Seeing the atrocities of war is very difficult for Gilles, and the passivity of the civilized world is as “painful to witness as the horror itself…It’s a painful process. I mean, during the process of doing the Rwanda book I was in a serious depression for the whole period. I had this feeling that I was going to vomit all the time. You know, you live with it.” Before Rwanda Gilles had been in Bosnia. The collective impact of what he had seen as well as the lack of action in the international community left him with the sense that maybe God is half good and half evil, even though Gilles had been raised outside of religion.

    Gilles shared that he is only able to focus on the now, and that he, at least, finds peace when the chaos on the outside is greater than the chaos on the inside. And although he does want to communicate “a high level of moral outrage” he feels that “Pricking the moral conscience of the international community and, I think, the individual also is not the primary goal, but a by-product. My primary goal is to understand what is happening out there. My primary goal is to make up my own mind as an individual. ”

    HK: Is human enlightenment the goal?

    GP: Yes.

    HK: Your personal enlightenment…

    GP: Yes, seeking the truth.

    HK: In terms of human enlightenment and the betterment of man, an ideal would be that I’d do something about it, right?

    GP: Yes.

    Toward the end of the presentation, a woman who had spoken with Gilles 25 years ago recounted their conversation. She said that when they had spoken his emphasis had been on matching the inner and outer realities. He replied that he doesn’t feel that way so much anymore, that for him now, the aim is to work from the inside out. Gilles said that “the fertile ground of photography is at the intersection of the inner and the outer worlds.” If you dwell too much in the outer, the work becomes predictable, and if you work too much from the inner, it becomes idiosyncratic. You have to strive for balance.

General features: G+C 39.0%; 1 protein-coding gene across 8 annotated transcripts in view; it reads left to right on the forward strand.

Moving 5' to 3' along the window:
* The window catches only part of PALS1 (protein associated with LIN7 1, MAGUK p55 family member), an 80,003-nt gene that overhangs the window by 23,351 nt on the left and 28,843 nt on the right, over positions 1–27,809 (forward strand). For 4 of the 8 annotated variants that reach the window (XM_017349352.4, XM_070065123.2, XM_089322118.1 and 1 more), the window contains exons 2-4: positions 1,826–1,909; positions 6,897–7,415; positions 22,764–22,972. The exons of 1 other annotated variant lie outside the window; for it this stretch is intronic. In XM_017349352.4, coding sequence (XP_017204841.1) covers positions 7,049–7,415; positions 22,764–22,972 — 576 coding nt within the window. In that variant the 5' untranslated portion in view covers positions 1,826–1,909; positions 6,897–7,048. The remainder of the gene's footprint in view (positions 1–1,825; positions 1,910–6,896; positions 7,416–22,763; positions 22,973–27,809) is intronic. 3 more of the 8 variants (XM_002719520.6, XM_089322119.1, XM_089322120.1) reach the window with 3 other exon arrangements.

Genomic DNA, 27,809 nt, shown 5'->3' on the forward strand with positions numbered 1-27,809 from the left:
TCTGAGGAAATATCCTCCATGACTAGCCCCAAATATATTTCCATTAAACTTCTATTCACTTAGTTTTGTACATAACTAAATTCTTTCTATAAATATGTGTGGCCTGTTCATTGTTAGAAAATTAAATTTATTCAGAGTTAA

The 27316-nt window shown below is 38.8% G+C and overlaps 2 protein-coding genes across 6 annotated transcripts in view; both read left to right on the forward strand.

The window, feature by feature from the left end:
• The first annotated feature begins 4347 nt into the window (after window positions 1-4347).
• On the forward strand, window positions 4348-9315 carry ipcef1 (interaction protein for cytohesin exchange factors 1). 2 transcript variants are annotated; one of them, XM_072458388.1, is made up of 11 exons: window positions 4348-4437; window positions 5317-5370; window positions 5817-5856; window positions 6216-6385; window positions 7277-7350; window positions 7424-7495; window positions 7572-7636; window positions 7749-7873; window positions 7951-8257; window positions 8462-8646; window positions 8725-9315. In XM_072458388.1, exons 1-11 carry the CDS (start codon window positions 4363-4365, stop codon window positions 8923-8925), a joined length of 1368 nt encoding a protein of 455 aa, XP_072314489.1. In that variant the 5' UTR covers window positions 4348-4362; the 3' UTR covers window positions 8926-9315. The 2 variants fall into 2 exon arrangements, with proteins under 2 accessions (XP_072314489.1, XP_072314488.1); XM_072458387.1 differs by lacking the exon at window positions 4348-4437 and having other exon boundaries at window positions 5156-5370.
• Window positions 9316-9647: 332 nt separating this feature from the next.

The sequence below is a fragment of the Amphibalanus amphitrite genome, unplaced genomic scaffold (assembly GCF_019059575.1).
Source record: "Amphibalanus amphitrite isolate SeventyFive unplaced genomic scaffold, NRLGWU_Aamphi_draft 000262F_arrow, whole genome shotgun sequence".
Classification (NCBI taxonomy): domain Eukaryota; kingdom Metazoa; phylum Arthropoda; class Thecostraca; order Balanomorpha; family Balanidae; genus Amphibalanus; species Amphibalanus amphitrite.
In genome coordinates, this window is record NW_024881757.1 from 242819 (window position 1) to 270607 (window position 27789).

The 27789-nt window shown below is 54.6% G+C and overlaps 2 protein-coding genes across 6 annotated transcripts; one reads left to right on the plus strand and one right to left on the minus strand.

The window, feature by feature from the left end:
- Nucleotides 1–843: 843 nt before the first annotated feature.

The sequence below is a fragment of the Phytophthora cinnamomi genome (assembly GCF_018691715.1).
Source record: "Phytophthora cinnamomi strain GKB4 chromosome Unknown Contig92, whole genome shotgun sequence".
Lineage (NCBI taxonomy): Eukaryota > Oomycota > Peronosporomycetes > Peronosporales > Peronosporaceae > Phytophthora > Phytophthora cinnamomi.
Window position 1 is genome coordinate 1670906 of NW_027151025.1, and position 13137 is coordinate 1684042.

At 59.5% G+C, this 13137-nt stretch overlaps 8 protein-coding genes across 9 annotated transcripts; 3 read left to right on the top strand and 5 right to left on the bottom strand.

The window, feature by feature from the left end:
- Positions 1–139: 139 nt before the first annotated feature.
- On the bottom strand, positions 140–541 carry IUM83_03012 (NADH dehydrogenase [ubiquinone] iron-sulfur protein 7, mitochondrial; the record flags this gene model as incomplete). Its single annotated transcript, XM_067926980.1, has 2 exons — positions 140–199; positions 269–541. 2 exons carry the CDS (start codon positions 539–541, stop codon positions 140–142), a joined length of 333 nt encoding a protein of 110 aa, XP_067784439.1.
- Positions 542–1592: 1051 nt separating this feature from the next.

Personally, I was glad he said that.

    excerpts from: UC Berkeley, with Harry Kreisler, April 10th, 1997 Conversation with History.

  105. Erica,

    Thanks for doing all of these, especially the extra effort to recap the interview from Berkeley. What I find most fascinating is that here is a man who studied with Foucault and then grew to distrust language, unlike the majority of academics who embrace Foucault’s writings. That could more of my reaction to art history in grad school though. Thanks agin.

  106. ERICA,

    Thanks so much for your written report and for that link to the Berkeley interview. I just watched the whole thing. The most striking thing to me was that although English is not his first language, Gilles Peress came across as far more articulate (not to mention far deeper and more intelligent) than the ‘native speaker’ interviewer. Peress is impressive. He explained in what I found to be very easy to understand terms a number of themes that have been thrashed around here on BURN quite a bit. I can also imagine why he might in some contexts and forums come across as ‘playing cat and mouse.’ There’s much to think about for a long time in what he says.

  107. Erica;
    Thanks for all the work you have put in bringing us these words from LOOK3. Even though i live in the southern hemisphere it has certainly made me feel a lot closer the “photo world”.

    Thank you